Agricultural technologies are widely promoted as a tool for poverty alleviation in countries where the rural poor rely primarily on agriculture. This dissertation considers two related factors that can greatly impact agricultural productivity: technology choice and the role of natural resource management in agriculture. Water and the infrastructure to manage water effectively are inputs into agricultural production that can be necessary for farmers to adopt potentially beneficial technologies. I study the introduction of a new agricultural technology that relies on a well-functioning irrigation system, focusing on the household impacts of the technology and possibilities for local farmer-led institutions to provide and manage the irrigation infrastructure.
The System of Rice Intensification (SRI) is a rice cultivation method that promises yields far greater than those of the traditional technology. The first essay examines the household impacts of SRI, finding increased yields but failing to detect an impact on either farm profits or household-level income. We do find a small but significant negative impact on self-reported food security, driven primarily by food insecurity during the planting season, when the high cost of implementing SRI may prevent families from being able to purchase enough food. Adoption of the full technology package is low, but farmers exposed to the technology adopt some components of the technology in a form of partial adoption, moving toward SRI-like practices. Farmers exposed to SRI training are also more likely to be able to describe the specifics of their cultivation practices, indicating that the training may have focused attention to farmers' specific techniques.
Public goods are often crucial inputs into agriculture, and their availability may be an important factor in farmers' decisions regarding technology choice. When the provision of a public good relies on farmer participation, as is often the case for local irrigation systems, farmers have to make complex decisions regarding technology choice and participation in public goods provision. The second essay explores whether the introduction of SRI, a technology that depends on precise water management, shifts farmers' decisions about their contributions to management of the shared irrigation system. I use public goods experiments, conducted before and after the introduction of SRI, that offered farmers the opportunity to form institutions to manage public goods after several rounds of providing the public goods by voluntary contribution. I find that farmers who adopted the new technology contribute the same amount as non-adopters during the voluntary contribution rounds, but that they were more likely to vote for costly institutions to promote public goods provision when the institutions were offered in the experiment.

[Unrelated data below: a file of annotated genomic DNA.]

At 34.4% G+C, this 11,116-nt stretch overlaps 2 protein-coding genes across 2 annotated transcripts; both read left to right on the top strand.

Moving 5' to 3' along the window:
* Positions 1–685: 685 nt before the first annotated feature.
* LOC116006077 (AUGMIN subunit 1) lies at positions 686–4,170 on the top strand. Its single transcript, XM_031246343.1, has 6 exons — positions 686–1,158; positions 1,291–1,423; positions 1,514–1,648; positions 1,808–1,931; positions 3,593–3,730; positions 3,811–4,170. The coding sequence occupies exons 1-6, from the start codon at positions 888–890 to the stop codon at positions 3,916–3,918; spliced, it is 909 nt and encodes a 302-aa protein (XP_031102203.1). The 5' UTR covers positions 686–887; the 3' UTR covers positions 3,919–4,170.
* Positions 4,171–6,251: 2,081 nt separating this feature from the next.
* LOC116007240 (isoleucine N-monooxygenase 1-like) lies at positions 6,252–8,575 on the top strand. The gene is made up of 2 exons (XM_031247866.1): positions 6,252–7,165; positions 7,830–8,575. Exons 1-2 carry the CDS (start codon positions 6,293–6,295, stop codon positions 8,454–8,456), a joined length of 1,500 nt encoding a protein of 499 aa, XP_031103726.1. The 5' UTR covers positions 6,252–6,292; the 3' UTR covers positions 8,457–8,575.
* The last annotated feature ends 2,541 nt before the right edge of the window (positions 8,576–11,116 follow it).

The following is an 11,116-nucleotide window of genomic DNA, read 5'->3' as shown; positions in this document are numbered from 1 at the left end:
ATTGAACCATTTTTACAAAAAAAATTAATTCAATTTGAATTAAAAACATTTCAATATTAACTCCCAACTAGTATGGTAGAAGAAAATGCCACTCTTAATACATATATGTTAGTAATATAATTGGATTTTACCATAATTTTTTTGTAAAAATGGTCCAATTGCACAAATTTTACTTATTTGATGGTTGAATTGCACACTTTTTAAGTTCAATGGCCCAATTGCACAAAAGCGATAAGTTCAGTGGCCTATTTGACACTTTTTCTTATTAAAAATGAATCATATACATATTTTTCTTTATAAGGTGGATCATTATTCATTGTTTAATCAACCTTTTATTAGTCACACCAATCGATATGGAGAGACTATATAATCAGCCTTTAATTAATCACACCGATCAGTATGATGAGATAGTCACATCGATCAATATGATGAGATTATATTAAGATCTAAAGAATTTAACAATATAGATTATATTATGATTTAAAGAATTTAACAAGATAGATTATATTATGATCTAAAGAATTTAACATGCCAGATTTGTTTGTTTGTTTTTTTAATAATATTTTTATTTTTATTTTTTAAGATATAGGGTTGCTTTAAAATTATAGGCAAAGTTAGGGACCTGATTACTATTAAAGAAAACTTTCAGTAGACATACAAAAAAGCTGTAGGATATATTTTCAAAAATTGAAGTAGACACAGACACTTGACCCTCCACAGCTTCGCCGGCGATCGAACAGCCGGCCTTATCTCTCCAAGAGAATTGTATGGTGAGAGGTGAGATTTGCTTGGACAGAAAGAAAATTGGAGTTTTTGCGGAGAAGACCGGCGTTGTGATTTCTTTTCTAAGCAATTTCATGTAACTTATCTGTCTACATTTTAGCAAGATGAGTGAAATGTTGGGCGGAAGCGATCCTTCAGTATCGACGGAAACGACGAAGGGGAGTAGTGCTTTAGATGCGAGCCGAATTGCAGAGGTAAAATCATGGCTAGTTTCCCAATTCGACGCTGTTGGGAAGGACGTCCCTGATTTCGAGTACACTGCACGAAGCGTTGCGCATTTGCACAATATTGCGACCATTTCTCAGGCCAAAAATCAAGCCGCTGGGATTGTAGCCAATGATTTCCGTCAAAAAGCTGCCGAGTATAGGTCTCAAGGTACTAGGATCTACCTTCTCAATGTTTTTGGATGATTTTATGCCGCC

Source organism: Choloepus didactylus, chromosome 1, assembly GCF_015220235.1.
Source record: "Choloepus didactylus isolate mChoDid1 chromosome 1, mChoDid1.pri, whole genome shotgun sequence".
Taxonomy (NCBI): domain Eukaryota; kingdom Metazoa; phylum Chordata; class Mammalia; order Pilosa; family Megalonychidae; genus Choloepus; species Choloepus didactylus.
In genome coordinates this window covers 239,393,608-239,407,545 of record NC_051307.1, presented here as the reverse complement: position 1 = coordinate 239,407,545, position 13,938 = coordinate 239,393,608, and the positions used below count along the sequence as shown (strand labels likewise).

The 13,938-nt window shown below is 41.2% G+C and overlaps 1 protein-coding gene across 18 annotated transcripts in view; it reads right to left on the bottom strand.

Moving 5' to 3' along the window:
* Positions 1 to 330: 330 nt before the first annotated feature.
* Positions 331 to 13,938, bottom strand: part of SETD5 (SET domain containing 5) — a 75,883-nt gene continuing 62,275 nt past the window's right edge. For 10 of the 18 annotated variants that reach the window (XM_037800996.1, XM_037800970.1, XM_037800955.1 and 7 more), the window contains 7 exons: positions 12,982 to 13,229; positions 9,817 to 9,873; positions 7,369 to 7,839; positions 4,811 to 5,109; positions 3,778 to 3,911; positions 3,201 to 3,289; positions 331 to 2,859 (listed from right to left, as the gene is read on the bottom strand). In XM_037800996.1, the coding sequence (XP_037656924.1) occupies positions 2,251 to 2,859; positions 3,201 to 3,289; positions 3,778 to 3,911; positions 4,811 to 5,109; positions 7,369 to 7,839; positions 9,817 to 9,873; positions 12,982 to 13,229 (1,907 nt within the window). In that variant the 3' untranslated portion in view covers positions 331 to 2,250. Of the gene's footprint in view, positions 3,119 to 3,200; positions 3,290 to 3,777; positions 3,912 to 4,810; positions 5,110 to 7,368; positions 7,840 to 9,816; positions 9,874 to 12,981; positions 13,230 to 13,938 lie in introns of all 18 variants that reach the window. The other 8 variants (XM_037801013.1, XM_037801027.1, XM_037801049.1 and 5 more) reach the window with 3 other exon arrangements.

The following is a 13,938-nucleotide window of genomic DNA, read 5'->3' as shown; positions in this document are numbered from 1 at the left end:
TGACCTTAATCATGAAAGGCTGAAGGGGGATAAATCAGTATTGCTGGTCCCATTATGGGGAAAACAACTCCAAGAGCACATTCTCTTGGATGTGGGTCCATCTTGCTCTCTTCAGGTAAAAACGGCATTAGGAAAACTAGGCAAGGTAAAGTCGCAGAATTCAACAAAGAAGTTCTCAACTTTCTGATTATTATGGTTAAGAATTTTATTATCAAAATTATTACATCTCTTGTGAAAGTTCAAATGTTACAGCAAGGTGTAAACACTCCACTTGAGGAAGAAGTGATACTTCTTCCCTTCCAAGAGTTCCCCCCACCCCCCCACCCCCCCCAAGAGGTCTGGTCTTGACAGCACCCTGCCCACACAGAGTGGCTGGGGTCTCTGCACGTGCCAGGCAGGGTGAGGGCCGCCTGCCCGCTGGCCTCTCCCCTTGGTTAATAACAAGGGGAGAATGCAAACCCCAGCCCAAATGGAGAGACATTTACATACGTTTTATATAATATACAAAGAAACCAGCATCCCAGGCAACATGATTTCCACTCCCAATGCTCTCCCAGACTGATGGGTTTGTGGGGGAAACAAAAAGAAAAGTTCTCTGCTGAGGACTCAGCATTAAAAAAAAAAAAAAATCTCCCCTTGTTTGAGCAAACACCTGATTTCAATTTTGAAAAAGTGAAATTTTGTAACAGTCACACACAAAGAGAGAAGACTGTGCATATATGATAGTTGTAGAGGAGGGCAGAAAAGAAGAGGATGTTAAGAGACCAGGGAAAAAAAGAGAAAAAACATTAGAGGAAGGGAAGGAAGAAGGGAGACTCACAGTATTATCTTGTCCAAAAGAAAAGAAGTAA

Informal institutions and norms can play an important role in farmer-led management of public goods, and the development community has focused attention on how such institutions emerge and evolve. The third essay examines whether exposure to the strategic considerations of a collective action dilemma in an experimental setting can change behavior in the real world when they face similar strategic trade-offs. Farmers participated in public goods games framed to mimic the real trade-off they face between private work and participation in the management of shared canals, and over the subsequent planting season, were invited to participate in voluntary canal-cleaning work days. Farmers who participated in the experiments were 69\% more likely than the control group to volunteer. The mechanism through which the experiments seem to operate is by shifting participants' expectations of others' contributions to the public good, suggesting that experiments provide a setting in which to learn about one's neighbors and develop common norms of behavior.
|Adviser||Travis J. Lybbert|
|School||UNIVERSITY OF CALIFORNIA, DAVIS|
|Subjects||Agronomy; Economics; Agriculture economics|
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